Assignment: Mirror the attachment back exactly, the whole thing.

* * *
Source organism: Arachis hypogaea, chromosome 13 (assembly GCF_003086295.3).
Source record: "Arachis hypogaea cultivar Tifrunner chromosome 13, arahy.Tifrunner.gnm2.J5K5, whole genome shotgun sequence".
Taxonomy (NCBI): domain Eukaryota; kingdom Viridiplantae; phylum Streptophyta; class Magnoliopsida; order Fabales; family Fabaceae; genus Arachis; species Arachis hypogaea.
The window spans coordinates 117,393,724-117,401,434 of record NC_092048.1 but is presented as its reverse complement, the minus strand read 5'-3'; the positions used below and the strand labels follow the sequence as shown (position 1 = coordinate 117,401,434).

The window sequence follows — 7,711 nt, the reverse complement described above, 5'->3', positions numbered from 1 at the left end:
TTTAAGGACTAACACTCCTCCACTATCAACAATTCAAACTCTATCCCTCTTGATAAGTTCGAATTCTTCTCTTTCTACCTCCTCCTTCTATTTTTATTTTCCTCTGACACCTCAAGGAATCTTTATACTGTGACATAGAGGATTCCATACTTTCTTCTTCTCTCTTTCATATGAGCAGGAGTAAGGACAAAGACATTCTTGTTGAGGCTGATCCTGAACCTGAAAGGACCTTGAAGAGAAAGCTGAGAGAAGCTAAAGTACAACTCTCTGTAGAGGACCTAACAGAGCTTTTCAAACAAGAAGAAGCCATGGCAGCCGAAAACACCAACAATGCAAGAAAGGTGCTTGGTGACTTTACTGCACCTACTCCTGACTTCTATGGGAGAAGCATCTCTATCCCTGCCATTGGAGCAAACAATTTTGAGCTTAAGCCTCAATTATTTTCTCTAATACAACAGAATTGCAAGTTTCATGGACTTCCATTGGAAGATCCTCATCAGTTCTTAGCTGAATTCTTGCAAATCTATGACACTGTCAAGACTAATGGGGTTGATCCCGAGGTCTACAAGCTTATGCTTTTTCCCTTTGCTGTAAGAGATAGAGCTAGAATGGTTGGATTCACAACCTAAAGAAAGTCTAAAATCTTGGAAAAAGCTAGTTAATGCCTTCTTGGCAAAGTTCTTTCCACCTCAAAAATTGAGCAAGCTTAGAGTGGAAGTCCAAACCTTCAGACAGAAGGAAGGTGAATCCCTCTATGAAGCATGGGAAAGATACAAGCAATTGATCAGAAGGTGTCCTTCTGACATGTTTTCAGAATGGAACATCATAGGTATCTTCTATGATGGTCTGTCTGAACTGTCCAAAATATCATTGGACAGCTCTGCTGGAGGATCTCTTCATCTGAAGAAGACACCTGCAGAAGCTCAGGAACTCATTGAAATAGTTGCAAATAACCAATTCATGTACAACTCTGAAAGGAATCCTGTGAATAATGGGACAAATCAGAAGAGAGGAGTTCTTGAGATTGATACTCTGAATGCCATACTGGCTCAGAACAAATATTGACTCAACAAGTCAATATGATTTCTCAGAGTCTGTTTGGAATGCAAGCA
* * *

Source organism: Arachis hypogaea, chromosome 13 (assembly GCF_003086295.3).
Source record: "Arachis hypogaea cultivar Tifrunner chromosome 13, arahy.Tifrunner.gnm2.J5K5, whole genome shotgun sequence".
Taxonomy (NCBI): domain Eukaryota; kingdom Viridiplantae; phylum Streptophyta; class Magnoliopsida; order Fabales; family Fabaceae; genus Arachis; species Arachis hypogaea.
The window spans coordinates 117,393,724-117,401,434 of record NC_092048.1 but is presented as its reverse complement, the minus strand read 5'-3'; the positions used below and the strand labels follow the sequence as shown (position 1 = coordinate 117,401,434).

The window sequence follows — 7,711 nt, the reverse complement described above, 5'->3', positions numbered from 1 at the left end:
TTTAAGGACTAACACTCCTCCACTATCAACAATTCAAACTCTATCCCTCTTGATAAGTTCGAATTCTTCTCTTTCTACCTCCTCCTTCTATTTTTATTTTCCTCTGACACCTCAAGGAATCTTTATACTGTGACATAGAGGATTCCATACTTTCTTCTTCTCTCTTTCATATGAGCAGGAGTAAGGACAAAGACATTCTTGTTGAGGCTGATCCTGAACCTGAAAGGACCTTGAAGAGAAAGCTGAGAGAAGCTAAAGTACAACTCTCTGTAGAGGACCTAACAGAGCTTTTCAAACAAGAAGAAGCCATGGCAGCCGAAAACACCAACAATGCAAGAAAGGTGCTTGGTGACTTTACTGCACCTACTCCTGACTTCTATGGGAGAAGCATCTCTATCCCTGCCATTGGAGCAAACAATTTTGAGCTTAAGCCTCAATTATTTTCTCTAATACAACAGAATTGCAAGTTTCATGGACTTCCATTGGAAGATCCTCATCAGTTCTTAGCTGAATTCTTGCAAATCTATGACACTGTCAAGACTAATGGGGTTGATCCCGAGGTCTACAAGCTTATGCTTTTTCCCTTTGCTGTAAGAGATAGAGCTAGAATGGTTGGATTCACAACCTAAAGAAAGTCTAAAATCTTGGAAAAAGCTAGTTAATGCCTTCTTGGCAAAGTTCTTTCCACCTCAAAAATTGAGCAAGCTTAGAGTGGAAGTCCAAACCTTCAGACAGAAGGAAGGTGAATCCCTCTATGAAGCATGGGAAAGATACAAGCAATTGATCAGAAGGTGTCCTTCTGACATGTTTTCAGAATGGAACATCATAGGTATCTTCTATGATGGTCTGTCTGAACTGTCCAAAATATCATTGGACAGCTCTGCTGGAGGATCTCTTCATCTGAAGAAGACACCTGCAGAAGCTCAGGAACTCATTGAAATAGTTGCAAATAACCAATTCATGTACAACTCTGAAAGGAATCCTGTGAATAATGGGACAAATCAGAAGAGAGGAGTTCTTGAGATTGATACTCTGAATGCCATACTGGCTCAGAACAAATATTGACTCAACAAGTCAATATGATTTCTCAGAGTCTGTTTGGAATGCAAGCA